Will Mejia again adjust to the Double A hitters, and begin to pitch well early on? And with the annual terrible April weather in the Northeast, Mejia has the elements on his side, too, as pitchers usually fare better in early season nasty weather, especially when all hitters have been used to the Florida sunshine.
Wouldn’t this advantage allow him to gain confidence early and give the Mets another potentially major league ready starting pitcher if not later in 2010, but the following season?
We may never find out due to the inabilities of Mets General Manager Omar Minaya*. Coming off the debacle that was September 2008, and last season’s full-year disaster, the GM and manager Jerry Manuel NEED TO WIN NOW.
*Remember that Minaya was given his first GM job by MLB to be the GM of the Montreal Expos. He pretty much ruined that organization (now the Washington Nationals), but they are showing sign of getting things together, seven years after Minaya took the helm. Ironic that the Nats are now showing some young promise, and the Mets now being run by Minaya are starting to crumble.
That is why they signed Jason Bay in the off season instead of shoring up the starting pitching, and why Mejia will be in the Mets bullpen to begin the 2010 season. Minaya would have been better served to protect the franchise by saving the money spent on Bay, allowing all the kids Daniel Murphy, Ike Davis, Jonathan Niese, Josh Thole, etc. to play and develop instead of trying to win a very tough NL East in 2010.
But Minaya and Manuel (the lousy version of the M&M boys) need to win now to save their jobs. If the Mets get off to a slow start in 2010, they both could be fired by June 1. If that happens, neither one will ever get another chance at their current roles with any other organization.
This is it for both of them. Last chance.
There is an old sports cliché which states a team never wants to face a desperate opponent, because that opponent will do anything to win. Manuel and Minaya are desperate people. When asked by a reported if he was desperate and crazy to bring Mejia north as a reliever, the very honest Manuel has said he “Yeah, I am both of those.”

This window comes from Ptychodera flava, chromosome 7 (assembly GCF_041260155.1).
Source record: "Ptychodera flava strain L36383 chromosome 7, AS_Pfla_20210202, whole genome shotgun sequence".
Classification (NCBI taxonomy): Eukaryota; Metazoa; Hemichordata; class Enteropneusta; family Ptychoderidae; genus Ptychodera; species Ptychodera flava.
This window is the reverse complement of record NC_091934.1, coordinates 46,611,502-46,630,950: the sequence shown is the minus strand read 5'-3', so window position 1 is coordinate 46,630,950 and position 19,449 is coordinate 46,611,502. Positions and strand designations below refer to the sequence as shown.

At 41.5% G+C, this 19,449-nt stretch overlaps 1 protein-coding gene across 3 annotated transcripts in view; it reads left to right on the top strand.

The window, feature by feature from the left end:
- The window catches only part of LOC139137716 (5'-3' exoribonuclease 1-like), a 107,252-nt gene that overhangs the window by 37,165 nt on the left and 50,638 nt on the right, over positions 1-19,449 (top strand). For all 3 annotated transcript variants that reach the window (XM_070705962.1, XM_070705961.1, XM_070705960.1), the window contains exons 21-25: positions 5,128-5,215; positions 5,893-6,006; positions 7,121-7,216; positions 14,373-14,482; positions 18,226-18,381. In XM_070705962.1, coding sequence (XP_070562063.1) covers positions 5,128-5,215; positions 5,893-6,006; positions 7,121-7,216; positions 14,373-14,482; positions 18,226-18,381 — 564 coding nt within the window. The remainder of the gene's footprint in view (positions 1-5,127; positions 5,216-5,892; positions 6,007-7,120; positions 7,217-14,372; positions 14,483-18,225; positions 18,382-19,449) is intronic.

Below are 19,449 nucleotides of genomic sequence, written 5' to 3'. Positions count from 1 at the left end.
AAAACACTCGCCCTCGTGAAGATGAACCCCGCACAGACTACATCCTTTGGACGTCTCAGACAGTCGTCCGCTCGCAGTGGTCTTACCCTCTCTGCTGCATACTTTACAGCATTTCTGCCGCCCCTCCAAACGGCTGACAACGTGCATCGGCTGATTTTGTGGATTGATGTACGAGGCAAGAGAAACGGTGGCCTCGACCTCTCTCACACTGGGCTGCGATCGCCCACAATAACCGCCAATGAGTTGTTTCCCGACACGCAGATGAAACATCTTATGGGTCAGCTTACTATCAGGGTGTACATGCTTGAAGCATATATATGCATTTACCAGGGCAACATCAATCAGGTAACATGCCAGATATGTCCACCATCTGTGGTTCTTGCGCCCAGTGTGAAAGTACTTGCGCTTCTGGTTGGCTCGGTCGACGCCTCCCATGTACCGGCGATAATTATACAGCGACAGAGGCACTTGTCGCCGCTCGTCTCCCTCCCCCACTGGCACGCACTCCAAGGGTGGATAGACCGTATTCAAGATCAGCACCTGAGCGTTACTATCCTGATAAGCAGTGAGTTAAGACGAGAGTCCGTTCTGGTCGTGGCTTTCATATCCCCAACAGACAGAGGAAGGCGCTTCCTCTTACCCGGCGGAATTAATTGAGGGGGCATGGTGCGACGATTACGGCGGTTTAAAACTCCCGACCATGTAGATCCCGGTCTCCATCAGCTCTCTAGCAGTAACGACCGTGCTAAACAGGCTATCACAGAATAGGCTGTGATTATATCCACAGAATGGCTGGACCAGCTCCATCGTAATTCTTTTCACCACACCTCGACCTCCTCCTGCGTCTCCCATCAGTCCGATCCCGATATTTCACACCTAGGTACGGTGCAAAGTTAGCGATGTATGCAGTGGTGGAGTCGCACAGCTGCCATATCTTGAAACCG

The Wilpon ownership never should have allowed their GM and field manager to come back for 2010 for the same reason. The Mets M&M boys will do anything to win this season, and that includes ruin the Mets for the future.
The game of baseball is about starting pitching. The teams with the best starters will usually win.
Mejia in the bullpen gives the Mets the best chance to win in 2010, but his bullpen gig in 2010 will hamper the Mets development in future years.
With the injuries last season Minaya did not have good enough replacements in the minors to make the necessary moves to improve a bad situation. He continually spent for free agents trying to win now, and it pushed the Mets into a bad overall organization, similar to a Ponzi scheme.
Like Bernie Madoff** in pulling in more investors to pay older investors, the Mets constantly needed to replenish their older resources (Delgado) with more expensive resources (Bay), in order to win now.
**Ironic how the Mets ownership was moved to keep Minaya and his Ponzi player scheme due to his guaranteed salary in order to save money, when much of their family fortune was lost to the same Ponzi type scheme run by Madoff.
Back in early March when Manuel said that Mejia reminded him of Rivera, with a sharp cutter, people took that as Mejia was going to be the Mets 8th inning guy. With the entire talk surrounding starter vs. reliever, it appears Manuel began to listen (and believe) to all that talk.